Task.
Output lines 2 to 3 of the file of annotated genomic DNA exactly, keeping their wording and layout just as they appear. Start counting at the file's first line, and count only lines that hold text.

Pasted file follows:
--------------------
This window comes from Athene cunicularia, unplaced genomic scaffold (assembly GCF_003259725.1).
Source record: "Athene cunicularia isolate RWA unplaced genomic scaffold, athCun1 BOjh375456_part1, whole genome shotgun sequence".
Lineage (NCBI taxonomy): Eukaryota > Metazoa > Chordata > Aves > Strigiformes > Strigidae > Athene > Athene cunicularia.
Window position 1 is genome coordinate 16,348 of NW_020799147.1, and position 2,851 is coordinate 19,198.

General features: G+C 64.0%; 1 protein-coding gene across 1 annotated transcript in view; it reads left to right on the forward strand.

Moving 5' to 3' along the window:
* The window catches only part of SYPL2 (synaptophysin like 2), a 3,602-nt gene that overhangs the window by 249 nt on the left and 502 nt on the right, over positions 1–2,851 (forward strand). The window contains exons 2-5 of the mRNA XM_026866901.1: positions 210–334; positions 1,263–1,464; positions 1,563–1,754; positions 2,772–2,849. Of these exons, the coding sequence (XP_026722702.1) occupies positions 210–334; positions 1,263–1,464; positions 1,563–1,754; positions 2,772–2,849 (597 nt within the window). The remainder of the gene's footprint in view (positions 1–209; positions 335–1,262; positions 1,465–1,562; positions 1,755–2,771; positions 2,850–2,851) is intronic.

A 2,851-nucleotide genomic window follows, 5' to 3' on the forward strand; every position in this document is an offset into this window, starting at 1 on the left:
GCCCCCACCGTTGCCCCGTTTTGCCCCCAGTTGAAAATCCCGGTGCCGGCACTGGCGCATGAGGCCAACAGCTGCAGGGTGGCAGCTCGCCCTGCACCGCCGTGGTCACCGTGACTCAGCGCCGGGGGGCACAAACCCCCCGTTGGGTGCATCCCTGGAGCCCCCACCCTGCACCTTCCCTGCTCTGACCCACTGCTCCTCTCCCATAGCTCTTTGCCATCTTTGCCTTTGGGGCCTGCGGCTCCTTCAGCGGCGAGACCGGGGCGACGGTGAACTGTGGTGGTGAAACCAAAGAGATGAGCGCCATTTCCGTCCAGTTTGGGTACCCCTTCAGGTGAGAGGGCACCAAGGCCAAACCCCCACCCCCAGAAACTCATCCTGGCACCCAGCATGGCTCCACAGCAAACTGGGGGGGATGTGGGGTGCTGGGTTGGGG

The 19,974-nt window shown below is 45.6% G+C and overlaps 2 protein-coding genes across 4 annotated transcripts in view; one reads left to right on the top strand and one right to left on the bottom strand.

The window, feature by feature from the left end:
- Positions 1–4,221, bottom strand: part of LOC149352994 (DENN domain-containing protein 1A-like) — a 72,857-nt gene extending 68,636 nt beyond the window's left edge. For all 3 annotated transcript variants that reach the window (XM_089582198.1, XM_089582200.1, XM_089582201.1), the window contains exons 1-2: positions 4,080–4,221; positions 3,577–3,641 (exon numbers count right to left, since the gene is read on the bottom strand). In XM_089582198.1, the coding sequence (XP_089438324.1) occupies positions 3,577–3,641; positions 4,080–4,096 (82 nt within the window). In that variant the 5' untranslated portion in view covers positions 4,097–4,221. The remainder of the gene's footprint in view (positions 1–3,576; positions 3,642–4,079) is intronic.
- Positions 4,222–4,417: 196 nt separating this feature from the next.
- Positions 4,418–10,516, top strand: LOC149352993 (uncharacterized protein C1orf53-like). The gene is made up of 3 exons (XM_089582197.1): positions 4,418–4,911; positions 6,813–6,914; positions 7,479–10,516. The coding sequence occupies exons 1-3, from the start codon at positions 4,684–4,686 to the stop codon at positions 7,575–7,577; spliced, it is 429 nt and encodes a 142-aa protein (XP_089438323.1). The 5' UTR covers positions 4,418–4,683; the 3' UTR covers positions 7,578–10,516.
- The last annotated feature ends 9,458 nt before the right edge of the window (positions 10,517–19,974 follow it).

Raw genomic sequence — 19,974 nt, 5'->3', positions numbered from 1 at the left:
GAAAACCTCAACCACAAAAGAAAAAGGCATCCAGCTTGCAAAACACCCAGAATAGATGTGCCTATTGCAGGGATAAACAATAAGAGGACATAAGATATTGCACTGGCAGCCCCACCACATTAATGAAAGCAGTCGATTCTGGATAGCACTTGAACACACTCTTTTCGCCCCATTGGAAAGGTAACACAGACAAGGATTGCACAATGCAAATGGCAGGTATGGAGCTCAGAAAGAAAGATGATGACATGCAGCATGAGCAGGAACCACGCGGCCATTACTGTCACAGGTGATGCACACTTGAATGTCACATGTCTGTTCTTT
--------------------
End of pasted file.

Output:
Source record: "Athene cunicularia isolate RWA unplaced genomic scaffold, athCun1 BOjh375456_part1, whole genome shotgun sequence".
Lineage (NCBI taxonomy): Eukaryota > Metazoa > Chordata > Aves > Strigiformes > Strigidae > Athene > Athene cunicularia.